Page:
Skip to main content
The Globe and Mail
Support Quality Journalism.
The Globe and Mail
First Access to Latest
Investment News
Collection of curated
e-books and guides
Inform your decisions via
Globe Investor Tools
Just$1.99
per week
for first 24 weeks

Enjoy unlimited digital access
Cancel Anytime
Enjoy Unlimited Digital Access
Get full access to globeandmail.com
Just $1.99per week for the first 24weeks
Just $1.99per week for the first 24weeks
var select={root:".js-sub-pencil",control:".js-sub-pencil-control",open:"o-sub-pencil--open",closed:"o-sub-pencil--closed"},dom={},allowExpand=!0;function pencilInit(o){var e=arguments.length>1&&void 0!==arguments[1]&&arguments[1];select.root=o,dom.root=document.querySelector(select.root),dom.root&&(dom.control=document.querySelector(select.control),dom.control.addEventListener("click",onToggleClicked),setPanelState(e),window.addEventListener("scroll",onWindowScroll),dom.root.removeAttribute("hidden"))}function isPanelOpen(){return dom.root.classList.contains(select.open)}function setPanelState(o){dom.root.classList[o?"add":"remove"](select.open),dom.root.classList[o?"remove":"add"](select.closed),dom.control.setAttribute("aria-expanded",o)}function onToggleClicked(){var l=!isPanelOpen();setPanelState(l)}function onWindowScroll(){window.requestAnimationFrame(function() {var l=isPanelOpen(),n=0===(document.body.scrollTop||document.documentElement.scrollTop);n||l||!allowExpand?n&&l&&(allowExpand=!0,setPanelState(!1)):(allowExpand=!1,setPanelState(!0))});}pencilInit(".js-sub-pencil",!1); // via darwin-bg var slideIndex = 0; carousel(); function carousel() { var i; var x = document.getElementsByClassName("subs_valueprop"); for (i = 0; i < x.length; i++) { x[i].style.display = "none"; } slideIndex++; if (slideIndex> x.length) { slideIndex = 1; } x[slideIndex - 1].style.display = "block"; setTimeout(carousel, 2500); } //

Secretary of State Mike Pompeo, left, meets with Crown Prince Mohammed bin Salman of Saudi Arabia in Riyadh on Oct. 16, 2018.

LEAH MILLIS/The New York Times News Service

Saudi Arabia’s heir to the throne, Crown Prince Mohammed bin Salman, promised Tuesday to oversee an investigation into the disappearance of missing journalist Jamal Khashoggi, one of his own most prominent critics, even as a U.S senator accused him of involvement in the alleged murder.

Turkish authorities meanwhile expanded their investigation, and pointed toward an official effort to cover up whatever happened to Mr. Khashoggi inside the Saudi consulate in Istanbul.

Prince Mohammed, the 33-year-old who is seen as the de facto ruler of his oil-rich country, looked relaxed as he chatted with U.S. Secretary of State Mike Pompeo in a gold-decorated room inside one of Riyadh’s many palaces. “We are strong and old allies. … We faced a lot of challenges together in the past and today and tomorrow,” the Crown Prince told Mr. Pompeo with reporters present at the beginning of the meeting. Mr. Pompeo nodded and replied, “Absolutely.”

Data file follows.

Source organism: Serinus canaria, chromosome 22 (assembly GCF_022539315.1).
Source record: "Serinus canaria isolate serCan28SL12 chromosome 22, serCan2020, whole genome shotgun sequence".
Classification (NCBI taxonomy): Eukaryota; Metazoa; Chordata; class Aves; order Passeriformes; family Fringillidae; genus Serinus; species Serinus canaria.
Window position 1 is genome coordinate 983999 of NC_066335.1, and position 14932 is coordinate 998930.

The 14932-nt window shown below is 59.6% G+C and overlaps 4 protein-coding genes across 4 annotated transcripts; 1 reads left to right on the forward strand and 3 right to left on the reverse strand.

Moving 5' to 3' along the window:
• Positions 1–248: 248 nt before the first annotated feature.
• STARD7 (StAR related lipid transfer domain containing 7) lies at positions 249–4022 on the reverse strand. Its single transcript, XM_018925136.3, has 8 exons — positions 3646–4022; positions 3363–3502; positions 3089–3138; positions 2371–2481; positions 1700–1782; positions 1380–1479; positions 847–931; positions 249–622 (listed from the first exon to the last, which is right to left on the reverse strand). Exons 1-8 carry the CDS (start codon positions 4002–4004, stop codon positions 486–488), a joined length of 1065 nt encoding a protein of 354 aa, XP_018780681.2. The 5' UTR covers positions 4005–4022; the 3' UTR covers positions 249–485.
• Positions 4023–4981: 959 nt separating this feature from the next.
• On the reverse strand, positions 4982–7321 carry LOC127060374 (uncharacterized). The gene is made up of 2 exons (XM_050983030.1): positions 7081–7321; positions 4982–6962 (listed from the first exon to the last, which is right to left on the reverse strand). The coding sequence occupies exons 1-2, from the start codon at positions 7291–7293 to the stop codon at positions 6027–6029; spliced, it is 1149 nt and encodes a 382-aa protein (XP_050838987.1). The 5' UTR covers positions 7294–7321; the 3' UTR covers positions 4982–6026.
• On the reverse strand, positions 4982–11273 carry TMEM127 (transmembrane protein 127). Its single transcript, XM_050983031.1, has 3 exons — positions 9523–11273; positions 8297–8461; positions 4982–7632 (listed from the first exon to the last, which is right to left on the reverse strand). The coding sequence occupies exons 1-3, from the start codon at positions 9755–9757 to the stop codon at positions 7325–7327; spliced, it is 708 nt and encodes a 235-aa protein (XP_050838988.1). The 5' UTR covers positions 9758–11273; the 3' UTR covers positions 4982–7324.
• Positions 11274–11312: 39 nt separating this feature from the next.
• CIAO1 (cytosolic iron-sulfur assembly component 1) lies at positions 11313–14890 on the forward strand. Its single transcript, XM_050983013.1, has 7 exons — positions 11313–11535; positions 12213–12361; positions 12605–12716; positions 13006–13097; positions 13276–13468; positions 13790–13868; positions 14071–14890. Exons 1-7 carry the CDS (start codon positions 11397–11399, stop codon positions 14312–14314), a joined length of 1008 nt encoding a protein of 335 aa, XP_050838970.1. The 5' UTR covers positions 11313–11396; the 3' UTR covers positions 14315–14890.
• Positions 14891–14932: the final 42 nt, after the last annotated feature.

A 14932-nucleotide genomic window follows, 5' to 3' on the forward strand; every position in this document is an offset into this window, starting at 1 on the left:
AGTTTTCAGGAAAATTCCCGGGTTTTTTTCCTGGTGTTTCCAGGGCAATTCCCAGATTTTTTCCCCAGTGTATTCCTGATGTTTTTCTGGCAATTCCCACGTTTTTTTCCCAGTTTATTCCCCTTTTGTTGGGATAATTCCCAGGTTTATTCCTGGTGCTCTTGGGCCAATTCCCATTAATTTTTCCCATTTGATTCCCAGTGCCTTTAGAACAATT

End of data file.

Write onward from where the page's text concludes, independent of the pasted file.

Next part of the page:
Story continues below advertisement

In Istanbul, Turkish officials told reporters that investigators working inside the Saudi consulate had found evidence that Mr. Khashoggi – a Saudi national who used his platform as a columnist for The Washington Post to criticize the Crown Prince’s crackdown on dissent – had been killed and dismembered inside the building. The investigators were granted access to the consulate for the first time on Monday, 12 days after Mr. Khashoggi went missing after visiting the consulate seeking documents that would allow him to marry his Turkish fiancée.

Turkish President Recep Tayyip Erdogan hinted they had discovered an effort to tamper with possible evidence. “The investigation is looking into many things, such as toxic materials and those materials being removed by painting them over,” he told reporters at Turkey’s parliament.

On Tuesday, Turkish police widened their probe to include consulate vehicles and the residence of the Saudi consul-general, Mohammed al-Otaibi, who reportedly left the country on Tuesday on a flight bound for Riyadh.

U.S. State Department spokeswoman Heather Nauert said Mr. Pompeo and the Crown Prince agreed “on the importance of a thorough, transparent and timely investigation that provides answers” into the fate of Mr. Khashoggi.

Mr. Pompeo, who is travelling to Ankara on Wednesday to meet his Turkish counterpart, left his meetings with Saudi King Salman and Prince Mohammed without any public admission that Mr. Khashoggi is dead. CNN and The New York Times reported on Monday that a deal had been struck that would see Saudi Arabia admit that Mr. Khashoggi had been killed during an interrogation gone wrong inside its consulate in Istanbul. Turkish Foreign Minister Mevlut Cavusoglu said Ankara had received no such information.

Instead, Saudi Arabia still publicly maintains that Mr. Khashoggi left the consulate unharmed on Oct. 2.

Posting on his Twitter account, U.S. President Donald Trump said he had spoken by phone with Prince Mohammed on Tuesday while Mr. Pompeo was in the room. Mr. Trump wrote that the Crown Prince “totally denied any knowledge of what took place in their Turkish Consulate.”

Story continues below advertisement

Mr. Trump added that Prince Mohammed “has already started, and will rapidly expand, a full and complete investigation into this matter. Answers will be forthcoming shortly.”